Japanese Scientists Engineer Pollenless Cedar Trees, May Be Too Late to Alleviate Japan’s Growing Hay Fever Problem

Every year, pollen counts in Japan are getting worse. In fact, pollen levels in Tokyo were literally off the charts just a few weeks ago. As a result, for four months out of the year, an estimated 15 to 30 percent of the Japanese population suffers from hay fever.

The tragedy of this situation is that Japan’s pollen problems are caused by its own government which encouraged people to plant cedar trees to meet the growing demand for timber in the 1940s and to replace forests that were destroyed during WWII. Hay fever was actually relatively rare in Japan until the 1960s when the millions of cedar trees began to mature and produce pollen.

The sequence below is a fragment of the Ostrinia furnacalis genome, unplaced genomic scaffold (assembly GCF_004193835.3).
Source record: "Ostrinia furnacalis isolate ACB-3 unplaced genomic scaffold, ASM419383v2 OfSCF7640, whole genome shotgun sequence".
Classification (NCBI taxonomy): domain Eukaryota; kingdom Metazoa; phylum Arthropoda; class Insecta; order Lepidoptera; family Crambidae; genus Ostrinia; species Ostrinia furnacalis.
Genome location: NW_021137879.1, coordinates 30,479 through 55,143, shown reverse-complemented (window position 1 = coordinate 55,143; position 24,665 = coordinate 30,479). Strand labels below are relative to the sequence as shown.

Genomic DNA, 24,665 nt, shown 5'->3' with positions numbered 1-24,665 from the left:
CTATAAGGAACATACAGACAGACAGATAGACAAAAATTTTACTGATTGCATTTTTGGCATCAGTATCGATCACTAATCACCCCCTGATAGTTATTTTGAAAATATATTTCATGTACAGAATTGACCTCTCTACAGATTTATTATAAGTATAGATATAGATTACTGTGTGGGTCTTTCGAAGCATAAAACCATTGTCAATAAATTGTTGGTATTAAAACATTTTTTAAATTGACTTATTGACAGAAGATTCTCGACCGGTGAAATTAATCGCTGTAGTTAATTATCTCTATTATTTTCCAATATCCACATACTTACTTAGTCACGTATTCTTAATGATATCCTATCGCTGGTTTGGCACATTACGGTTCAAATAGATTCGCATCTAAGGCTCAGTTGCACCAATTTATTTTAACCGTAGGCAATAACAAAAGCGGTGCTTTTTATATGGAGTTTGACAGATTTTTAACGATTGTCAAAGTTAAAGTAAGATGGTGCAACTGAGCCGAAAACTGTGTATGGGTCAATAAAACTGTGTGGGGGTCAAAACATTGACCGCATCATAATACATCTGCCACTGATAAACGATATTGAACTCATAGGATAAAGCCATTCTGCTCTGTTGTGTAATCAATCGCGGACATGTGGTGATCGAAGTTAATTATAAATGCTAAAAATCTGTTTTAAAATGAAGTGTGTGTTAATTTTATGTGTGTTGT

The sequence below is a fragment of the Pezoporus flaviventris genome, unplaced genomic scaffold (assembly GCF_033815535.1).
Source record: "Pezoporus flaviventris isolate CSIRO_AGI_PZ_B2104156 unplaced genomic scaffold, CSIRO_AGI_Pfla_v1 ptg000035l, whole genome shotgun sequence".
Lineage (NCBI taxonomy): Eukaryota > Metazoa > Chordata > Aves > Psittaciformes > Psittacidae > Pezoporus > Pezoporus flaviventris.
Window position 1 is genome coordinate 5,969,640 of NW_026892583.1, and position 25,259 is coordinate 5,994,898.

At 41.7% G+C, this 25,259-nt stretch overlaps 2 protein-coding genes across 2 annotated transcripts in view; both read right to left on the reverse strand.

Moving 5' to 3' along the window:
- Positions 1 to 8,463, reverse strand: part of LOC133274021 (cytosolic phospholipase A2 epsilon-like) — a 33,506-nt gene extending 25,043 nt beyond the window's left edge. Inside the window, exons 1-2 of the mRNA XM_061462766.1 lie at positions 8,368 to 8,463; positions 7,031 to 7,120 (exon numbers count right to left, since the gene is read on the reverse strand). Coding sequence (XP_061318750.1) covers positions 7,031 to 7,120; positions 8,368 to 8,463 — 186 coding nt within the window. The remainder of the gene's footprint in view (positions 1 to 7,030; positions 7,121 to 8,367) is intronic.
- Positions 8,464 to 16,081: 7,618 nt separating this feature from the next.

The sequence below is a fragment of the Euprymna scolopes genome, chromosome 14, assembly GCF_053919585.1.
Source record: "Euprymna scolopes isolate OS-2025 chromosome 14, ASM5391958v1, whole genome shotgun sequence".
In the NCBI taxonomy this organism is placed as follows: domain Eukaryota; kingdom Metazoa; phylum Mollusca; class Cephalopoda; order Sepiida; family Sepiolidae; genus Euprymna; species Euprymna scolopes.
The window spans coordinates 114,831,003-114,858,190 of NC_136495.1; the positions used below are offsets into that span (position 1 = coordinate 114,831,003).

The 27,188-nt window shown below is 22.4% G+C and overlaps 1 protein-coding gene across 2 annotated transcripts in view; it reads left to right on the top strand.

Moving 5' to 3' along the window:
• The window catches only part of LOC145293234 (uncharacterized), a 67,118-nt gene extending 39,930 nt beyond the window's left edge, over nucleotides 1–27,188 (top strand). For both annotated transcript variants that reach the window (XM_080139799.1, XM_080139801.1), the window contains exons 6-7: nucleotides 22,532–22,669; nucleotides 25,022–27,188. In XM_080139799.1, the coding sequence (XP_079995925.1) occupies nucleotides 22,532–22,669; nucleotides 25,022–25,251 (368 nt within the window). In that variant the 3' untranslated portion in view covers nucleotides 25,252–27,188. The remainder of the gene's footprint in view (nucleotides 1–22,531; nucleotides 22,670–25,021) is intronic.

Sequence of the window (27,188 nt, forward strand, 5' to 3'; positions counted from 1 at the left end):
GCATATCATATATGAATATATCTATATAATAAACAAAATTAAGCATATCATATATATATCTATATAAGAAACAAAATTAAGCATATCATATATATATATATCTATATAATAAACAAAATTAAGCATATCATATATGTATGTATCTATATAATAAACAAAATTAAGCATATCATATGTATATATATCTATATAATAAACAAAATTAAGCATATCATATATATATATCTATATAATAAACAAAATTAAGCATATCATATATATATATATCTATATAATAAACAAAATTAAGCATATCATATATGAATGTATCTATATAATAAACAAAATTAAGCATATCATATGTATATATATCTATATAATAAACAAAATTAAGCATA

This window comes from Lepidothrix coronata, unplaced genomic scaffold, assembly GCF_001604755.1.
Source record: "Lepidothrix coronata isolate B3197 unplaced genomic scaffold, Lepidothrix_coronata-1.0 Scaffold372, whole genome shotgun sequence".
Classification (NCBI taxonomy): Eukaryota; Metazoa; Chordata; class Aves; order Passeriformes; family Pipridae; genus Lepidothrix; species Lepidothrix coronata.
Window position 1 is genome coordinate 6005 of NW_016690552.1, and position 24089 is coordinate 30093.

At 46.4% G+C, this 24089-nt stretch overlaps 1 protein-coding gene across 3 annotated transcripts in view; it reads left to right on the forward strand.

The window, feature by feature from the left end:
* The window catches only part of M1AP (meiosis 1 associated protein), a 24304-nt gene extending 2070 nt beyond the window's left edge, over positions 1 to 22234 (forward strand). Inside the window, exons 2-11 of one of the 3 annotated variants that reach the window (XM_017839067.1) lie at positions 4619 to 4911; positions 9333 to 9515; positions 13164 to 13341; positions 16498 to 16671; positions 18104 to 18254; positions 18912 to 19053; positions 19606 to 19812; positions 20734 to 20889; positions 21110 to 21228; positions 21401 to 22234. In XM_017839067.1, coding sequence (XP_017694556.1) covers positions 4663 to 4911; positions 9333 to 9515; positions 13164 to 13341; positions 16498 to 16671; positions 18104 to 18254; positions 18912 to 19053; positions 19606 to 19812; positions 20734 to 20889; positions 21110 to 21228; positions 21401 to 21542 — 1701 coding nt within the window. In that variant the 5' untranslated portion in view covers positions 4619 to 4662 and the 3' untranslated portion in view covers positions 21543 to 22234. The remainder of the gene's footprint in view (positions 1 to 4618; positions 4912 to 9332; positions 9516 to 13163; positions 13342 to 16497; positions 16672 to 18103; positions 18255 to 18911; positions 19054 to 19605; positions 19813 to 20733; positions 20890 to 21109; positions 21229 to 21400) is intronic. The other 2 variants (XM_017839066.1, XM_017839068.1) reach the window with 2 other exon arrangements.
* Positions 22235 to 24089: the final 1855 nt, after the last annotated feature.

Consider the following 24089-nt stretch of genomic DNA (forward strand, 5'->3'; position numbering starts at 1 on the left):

As cedar pollen levels continue to climb, Japanese scientists may have found a solution to the problem: pollenless cedar trees.

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